PONTE VEDRA BEACH, Fla. (AP) — In his third week with a new coach, Phil Mickelson suddenly looks as good as ever.
Mickelson added a mini-major to his collection Sunday by winning The Players Championship with control that had been lacking the last three months, closing with a 3-under 69 for a two-shot victory that returned him to No. 2 in the world and pointed him in the right direction with the U.S. Open approaching. (Click here for photos from the final round.)
Sergio Garcia birdied four of his last five holes for a 66, but he was a ceremonial runner-up.
The real victim was Sean O’Hair, and the familiar culprit was that island green on the par-3 17th at the TPC Sawgrass. O’Hair was two shots behind until his 9-iron flew the green into the water. He went to the drop area and watched another shot bounce over the green, and finally walked away with a quadruple-bogey 7.
O’Hair bogeyed the final hole for a 76 and went from second place to 11th, the difference of $747,000.
Mickelson finished at 11-under 277 for his second victory this year, and the 31st of his career. He earned $1.62 million from the $9 million purse, the richest in golf.
What mattered more was how he played. Mickelson missed only two greens in the final round during a well-played duel with O’Hair. This was hardly “Phil the Thrill.” In fact, the only excitement came on the 18th hole, when the tournament already was decided. Mickelson’s approach landed on the edge of the water, and stayed dry by about 12 inches.
He finished with his bogey, the first one on his card in 27 holes.
It was a harsh ending for the 24-year-old O’Hair, who went toe-to-toe with Mickelson along the back nine and hit a shot on the 17th that looked perfect until he could no longer see it.
“You’ve got to make something happen,” O’Hair said. “I didn’t bust my butt for four days to get second place. Obviously, I paid for it.”
Two-time Masters champion Jose Maria Olazabal fired off a string of birdies for the third straight day and nearly got into the mix. His fourth straight birdie on No. 12 got him within three shots of the lead, but a bogey on No. 15 stalled his bid and he settled for a 67 to tie for third with Stewart Cink (66).
Mickelson walked off the 18th green with his arm around Butch Harmon, whom he hired last month with hopes Harmon – the former coach of Greg Norman and Tiger Woods – could take one more player to No. 1 in the world.
“It’s been a great start,” Mickelson said.
After tapping in for bogey, Mickelson removed the flag from the pin on No. 18 and signed his name with a note: “Butch, the 1st of many.” Then he gave it to his new coach.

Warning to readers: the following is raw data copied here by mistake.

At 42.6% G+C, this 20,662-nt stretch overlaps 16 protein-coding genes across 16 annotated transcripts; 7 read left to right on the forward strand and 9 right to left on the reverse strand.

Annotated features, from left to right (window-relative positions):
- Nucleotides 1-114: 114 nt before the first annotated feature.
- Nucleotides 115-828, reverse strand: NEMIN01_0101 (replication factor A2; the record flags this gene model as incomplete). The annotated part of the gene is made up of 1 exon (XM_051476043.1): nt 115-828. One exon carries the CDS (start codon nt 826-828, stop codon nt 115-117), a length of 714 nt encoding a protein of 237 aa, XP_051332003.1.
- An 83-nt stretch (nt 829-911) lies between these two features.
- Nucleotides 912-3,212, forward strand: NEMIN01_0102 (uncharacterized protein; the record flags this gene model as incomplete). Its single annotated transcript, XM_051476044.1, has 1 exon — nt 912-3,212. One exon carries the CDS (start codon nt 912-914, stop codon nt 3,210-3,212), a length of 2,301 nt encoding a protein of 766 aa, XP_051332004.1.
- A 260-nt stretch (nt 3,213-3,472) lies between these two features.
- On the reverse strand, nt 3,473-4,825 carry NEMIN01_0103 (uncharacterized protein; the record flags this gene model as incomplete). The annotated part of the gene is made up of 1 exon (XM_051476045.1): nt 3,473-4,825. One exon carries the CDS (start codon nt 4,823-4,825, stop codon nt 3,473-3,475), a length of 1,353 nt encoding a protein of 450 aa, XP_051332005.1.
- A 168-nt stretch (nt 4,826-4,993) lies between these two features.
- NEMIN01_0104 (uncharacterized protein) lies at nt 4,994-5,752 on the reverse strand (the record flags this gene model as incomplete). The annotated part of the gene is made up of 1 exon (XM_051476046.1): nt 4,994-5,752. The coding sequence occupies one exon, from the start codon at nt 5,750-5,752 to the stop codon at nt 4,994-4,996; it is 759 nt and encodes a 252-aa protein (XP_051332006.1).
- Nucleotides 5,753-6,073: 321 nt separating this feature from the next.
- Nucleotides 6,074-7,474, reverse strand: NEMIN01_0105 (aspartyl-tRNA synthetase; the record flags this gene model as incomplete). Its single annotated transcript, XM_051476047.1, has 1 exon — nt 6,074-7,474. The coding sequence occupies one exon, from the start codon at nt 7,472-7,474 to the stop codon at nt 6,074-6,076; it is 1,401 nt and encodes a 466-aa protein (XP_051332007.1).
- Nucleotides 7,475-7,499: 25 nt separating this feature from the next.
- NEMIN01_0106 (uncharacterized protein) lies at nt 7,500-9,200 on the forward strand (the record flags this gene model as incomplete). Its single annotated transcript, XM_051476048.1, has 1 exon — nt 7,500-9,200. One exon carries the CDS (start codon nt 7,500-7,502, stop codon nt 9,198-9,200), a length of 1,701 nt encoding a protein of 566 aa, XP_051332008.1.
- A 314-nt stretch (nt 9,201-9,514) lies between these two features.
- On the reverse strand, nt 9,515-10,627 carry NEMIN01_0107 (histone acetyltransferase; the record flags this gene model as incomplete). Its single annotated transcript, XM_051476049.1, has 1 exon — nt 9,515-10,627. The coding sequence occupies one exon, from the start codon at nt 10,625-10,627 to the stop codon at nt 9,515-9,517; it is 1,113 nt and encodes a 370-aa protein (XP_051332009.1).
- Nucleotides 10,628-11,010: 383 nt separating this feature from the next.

“You’re just seeing the tip of the iceberg,” Harmon said. “He’s going to get a lot better.”
Woods is still No. 1 by double the margin and likely will stay there the rest of this year. But it was a good start for Mickelson, especially winning at a tournament where he had only one finish in the top five.
On this day, Woods finished before Mickelson and O’Hair sat down for lunch.
After going from bunker to water for a double bogey on the fourth hole, it looked as though Woods might go an entire week without shooting par or better, something he had only done in three majors. But four straight birdies around the turn and a 10-foot eagle on the 16th sent him to a 67 to finish at 288.
“I knew I could shoot a round in the 60s here if I’d just make a few putts, and I did today,” Woods said.
Eight players were within four shots of O’Hair at the start of the final round, and that number dwindled quickly when only three of those players – Mickelson, Jose Coceres and Carl Petterson – made a birdie through the first five holes.
Mickelson again met with Harmon for a two-hour session on the practice range some six hours before he teed off, and they worked again before he headed to the first tee. Lefty looked irritated with his first drive, a low, sweeping fade that started out over the water before finding the fairway.
But he wasted no time catching O’Hair.
Mickelson holed a 25-foot birdie putt at No. 1, and O’Hair stayed in the lead by making a 7-footer for par. O’Hair had to make a nervy 4-footer on the next hole to match birdies with Mickelson, and the kid followed with two bunker saves to stay atop the leaderboard.
The start of the back nine turned in Mickelson’s favor.
From a fairway bunker, O’Hair bounced his approach over the green and played a full flop that came out strong and went through the green into more rough. He chipped short and made his first bogey to fall one shot behind.
O’Hair appeared to have the advantage on the par-5 11th when Mickelson found the right rough and played a risky shot with a hybrid to the left portion of the fairway. O’Hair had a shot at the green, and his ball came up a yard short of perfect, instead dropping down the slope and into the bunker. It was a simple shot, but O’Hair caught it heavy and settled for par. Mickelson nearly holed his wedge and made a 4-footer for birdie, and suddenly the lead was two shots.
They traded pars the rest of the way, both missing a few good birdie chances.
That gave Mickelson a two-shot cushion playing the island green, one of the few holes were he aims for the middle of the green. That’s where he hit it Sunday, leaving the risk – and penalty – to someone else.
• Photos: Sunday at Sawgrass
• Morfit: It was really about Phil vs. Tiger
• Van Sickle: Going for broke, not a choke
• Bamberger: The Caddie Pastor
• Read the GOLF.com blog
• Golf.com homepage